Sunday, 29 July 2012

Red Hot Chilli Peppers

For the avoidance of doubt this post is not about an American rock band. Observant readers will of course have known this from the spelling of, "chilli." Rather it is about the fruiting vegetable.

Chilli Pepper Plant 28th July 2012

Chilli Pepper 28th July 2012

I sowed the seeds in a heated propagator on 28th February. Germination took seven days and I was able to pot on the seedlings into three inch pots after a further three weeks. When the plants had grown to approximately six inches in height I planted then out in ten inch rings sunk into the greenhouse border. The plants are now some thirty inches tall and the chillies are forming well. I have placed an inverted wigwam of short bamboo canes around each plant with twine tied around the canes at various heights so as to give support for the branches of the plants as the fruit develops. They are of course still green but I am confident that there is enough growing weather left for them to turn red. They can of course be used in the kitchen whether green or red. I have found that they freeze well so you are not faced with an usable glut.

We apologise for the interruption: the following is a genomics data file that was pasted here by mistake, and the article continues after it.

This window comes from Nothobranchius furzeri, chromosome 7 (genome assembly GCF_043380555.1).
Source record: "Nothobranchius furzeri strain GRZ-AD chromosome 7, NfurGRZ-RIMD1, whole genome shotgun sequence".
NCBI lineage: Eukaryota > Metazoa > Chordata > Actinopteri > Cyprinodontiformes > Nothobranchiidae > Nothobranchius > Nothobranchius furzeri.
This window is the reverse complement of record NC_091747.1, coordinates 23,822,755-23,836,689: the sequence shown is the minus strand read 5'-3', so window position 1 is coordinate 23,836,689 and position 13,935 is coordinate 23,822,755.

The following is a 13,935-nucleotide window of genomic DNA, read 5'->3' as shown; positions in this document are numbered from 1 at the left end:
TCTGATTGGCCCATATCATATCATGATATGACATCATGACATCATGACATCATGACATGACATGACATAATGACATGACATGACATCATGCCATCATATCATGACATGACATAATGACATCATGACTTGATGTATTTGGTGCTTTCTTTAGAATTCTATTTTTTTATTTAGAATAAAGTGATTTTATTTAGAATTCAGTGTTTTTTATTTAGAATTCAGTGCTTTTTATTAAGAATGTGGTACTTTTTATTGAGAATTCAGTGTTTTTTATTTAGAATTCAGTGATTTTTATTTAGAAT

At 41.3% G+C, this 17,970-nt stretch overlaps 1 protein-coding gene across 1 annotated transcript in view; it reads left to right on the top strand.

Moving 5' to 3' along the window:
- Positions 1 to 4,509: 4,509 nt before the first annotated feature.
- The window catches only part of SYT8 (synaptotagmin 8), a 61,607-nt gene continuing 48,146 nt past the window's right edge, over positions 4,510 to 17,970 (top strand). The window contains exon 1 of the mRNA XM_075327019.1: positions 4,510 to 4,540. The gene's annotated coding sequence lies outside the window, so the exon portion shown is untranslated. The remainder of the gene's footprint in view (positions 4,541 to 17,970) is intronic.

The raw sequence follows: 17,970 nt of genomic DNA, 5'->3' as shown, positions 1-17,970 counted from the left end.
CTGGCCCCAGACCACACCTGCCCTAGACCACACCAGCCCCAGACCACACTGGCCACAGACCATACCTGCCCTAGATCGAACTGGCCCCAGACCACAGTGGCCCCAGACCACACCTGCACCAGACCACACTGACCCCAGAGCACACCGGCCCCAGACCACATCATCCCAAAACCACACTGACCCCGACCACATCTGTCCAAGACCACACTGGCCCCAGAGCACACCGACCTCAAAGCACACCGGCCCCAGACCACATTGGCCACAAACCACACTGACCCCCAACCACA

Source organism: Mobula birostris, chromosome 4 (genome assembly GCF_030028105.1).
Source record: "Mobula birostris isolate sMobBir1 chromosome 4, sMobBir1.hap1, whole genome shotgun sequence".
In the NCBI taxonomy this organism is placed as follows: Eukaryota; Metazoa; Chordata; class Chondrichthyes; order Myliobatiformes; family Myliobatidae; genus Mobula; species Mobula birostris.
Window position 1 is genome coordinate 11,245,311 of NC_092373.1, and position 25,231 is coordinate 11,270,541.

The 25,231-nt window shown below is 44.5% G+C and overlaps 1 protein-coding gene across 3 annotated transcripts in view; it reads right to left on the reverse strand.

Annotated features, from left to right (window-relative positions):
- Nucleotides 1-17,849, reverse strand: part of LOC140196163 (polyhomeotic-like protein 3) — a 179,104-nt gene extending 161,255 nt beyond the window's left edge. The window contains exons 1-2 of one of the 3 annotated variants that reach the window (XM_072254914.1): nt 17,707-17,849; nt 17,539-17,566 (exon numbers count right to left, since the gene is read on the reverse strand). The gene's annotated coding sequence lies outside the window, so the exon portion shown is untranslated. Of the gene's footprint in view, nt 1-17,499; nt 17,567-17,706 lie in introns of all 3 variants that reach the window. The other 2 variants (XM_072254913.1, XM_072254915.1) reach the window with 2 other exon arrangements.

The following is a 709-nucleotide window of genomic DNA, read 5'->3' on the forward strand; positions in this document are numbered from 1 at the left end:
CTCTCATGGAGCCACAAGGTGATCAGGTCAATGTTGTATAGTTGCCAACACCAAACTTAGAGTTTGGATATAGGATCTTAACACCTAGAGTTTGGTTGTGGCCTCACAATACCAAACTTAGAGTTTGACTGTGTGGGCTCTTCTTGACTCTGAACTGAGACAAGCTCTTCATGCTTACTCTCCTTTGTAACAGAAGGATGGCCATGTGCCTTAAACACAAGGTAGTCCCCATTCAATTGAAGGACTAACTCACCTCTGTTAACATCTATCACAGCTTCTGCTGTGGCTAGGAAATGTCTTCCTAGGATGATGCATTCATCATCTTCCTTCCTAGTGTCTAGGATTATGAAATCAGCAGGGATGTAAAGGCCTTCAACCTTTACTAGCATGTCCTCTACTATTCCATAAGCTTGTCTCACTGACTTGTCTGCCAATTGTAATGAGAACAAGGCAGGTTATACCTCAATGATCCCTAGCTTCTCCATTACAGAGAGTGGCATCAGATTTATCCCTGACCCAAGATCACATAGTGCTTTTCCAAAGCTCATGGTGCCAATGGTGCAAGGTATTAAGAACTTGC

Even within the one variety there can be a very big difference between the ,"hotness" of one chilli over another. It is the chemical compound capasaicin in the fruit which produces the heat sensation. Traditionally the Scoville Heat Scale has been used to measure the hotness of chillies. This test was developed in 1912 by a Wilbur Scoville.

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